O’Rourke believes the apple industry has paid too much attention to the supply-side characteristics of the new varieties and too little attention to the demand side and their potential appeal to retailers and consumers. In established markets, it’s difficult to find new varieties unique enough to stand out among all the varieties already available. However, it might be possible to find a specific variety that would appeal to 100 million people in India, he suggested. “Those are the sort of specific demographics you have to start looking at when you develop new varieties.”

Continual change

Growers, packers, marketers, and support services will have to continually adjust their thinking processes, their goals, and their practices to deal with changing demand at the national and global level, O’Rourke stresses.

The major fresh fruits (apples, oranges, and bananas) are just a tiny part of the snack options available to people in the United States. Bite-size and exotic fruits are becoming more popular, and innovative snack foods are continually being introduced by large corporations with vast financial resources and dedicated promotional and marketing budgets.

In comparison, the Washington Apple Commission has been unable to promote apples on the domestic market since a federal judge ruled its mandatory assessments unconstitutional in 2004. Marketers have moved to fill the void, but the money for promotions is collected and spent by individual companies with individual retailers. The net effect, O’Rourke believes, is to shift consumer purchases of apples from one retailer to another and, despite all the advice people are given about eating more fresh fruits and vegetables, total demand for apples is not growing. ­Without a major promotion program for apples, consumers are likely to continue to switch to other types of snacks, O’Rourke believes.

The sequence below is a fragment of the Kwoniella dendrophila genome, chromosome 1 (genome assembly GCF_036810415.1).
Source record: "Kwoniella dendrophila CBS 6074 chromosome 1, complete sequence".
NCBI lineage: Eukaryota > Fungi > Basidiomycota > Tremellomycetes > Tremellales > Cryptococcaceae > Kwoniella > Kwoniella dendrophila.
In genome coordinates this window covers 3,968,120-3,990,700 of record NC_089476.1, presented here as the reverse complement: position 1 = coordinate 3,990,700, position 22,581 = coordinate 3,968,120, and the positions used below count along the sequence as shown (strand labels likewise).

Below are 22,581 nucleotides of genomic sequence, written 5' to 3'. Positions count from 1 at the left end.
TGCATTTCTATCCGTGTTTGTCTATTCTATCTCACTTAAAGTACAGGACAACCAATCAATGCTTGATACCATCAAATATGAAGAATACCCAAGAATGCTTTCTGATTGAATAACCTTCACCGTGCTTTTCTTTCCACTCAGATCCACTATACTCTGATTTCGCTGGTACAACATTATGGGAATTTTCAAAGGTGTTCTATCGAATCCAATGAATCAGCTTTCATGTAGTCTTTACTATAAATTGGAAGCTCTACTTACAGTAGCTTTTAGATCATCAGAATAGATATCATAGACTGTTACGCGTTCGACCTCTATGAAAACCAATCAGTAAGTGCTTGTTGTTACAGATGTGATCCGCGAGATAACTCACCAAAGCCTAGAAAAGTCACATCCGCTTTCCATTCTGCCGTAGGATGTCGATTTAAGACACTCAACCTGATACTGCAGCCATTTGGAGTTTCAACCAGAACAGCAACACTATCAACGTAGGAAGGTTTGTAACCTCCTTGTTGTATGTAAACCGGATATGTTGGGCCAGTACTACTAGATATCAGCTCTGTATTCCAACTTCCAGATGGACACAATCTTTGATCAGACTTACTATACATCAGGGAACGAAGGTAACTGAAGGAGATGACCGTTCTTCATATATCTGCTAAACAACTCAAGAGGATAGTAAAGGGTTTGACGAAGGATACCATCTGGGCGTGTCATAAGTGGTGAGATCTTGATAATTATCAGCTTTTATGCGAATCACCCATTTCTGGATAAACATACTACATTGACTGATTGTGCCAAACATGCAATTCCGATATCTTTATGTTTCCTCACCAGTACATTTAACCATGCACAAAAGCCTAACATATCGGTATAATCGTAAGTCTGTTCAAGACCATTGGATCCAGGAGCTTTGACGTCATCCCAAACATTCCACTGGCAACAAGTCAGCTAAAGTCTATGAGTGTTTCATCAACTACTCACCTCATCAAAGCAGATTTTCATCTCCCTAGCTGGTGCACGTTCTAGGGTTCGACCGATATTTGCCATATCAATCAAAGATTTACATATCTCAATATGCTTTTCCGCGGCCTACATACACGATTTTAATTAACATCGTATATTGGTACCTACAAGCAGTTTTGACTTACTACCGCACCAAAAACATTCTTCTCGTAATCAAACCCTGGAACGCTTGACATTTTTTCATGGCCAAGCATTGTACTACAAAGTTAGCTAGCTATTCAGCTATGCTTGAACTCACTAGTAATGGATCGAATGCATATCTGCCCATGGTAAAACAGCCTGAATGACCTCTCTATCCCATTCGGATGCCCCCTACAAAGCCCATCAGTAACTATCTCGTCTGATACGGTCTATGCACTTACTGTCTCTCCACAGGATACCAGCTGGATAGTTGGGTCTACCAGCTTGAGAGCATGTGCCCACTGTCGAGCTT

International markets

Conditions in international markets are radically different from the domestic market, however. They show great promise because of their increasing wealth and the ability of more of their populations to buy fresh foods like apples.

It is predicted that within ten years, China will have the world’s largest gross domestic product, just ahead of the United States, with India in third place. By 2030, China, India, and Brazil will have 3.5 billion people—10 times the population of the United States—and India and Brazil produce comparatively few apples.

Upward trend

Although exports fluctuate from year to year, depending on exchange rates and other trade factors, Washington apple exports have been on an upward trend since 2004, with a record 36 million boxes (34 percent of the crop) exported two ­seasons ago.

Although the Washington Apple Commission had to end its domestic promotions in 2004, its export promotion program continued. Growers, who had been paying an assessment of 25 cents a box before the lawsuit, now pay the commission 3.5 cents per box. The commission has about $6 million annually to spend on promoting Washington apples overseas. O’Rourke said this is far below the critical level needed to tap into the exploding opportunities.

“It’s totally unrealistic to expect that you can have a major increase in global demand without a major increase in global market promotion,” he said. “The markets in India, Indonesia, Mexico, and China are going to continue to grow, and somebody is going to continue to dominate them. There are huge rewards waiting in the overseas markets, but the Washington apple industry has to be more aggressive in pursuing them.”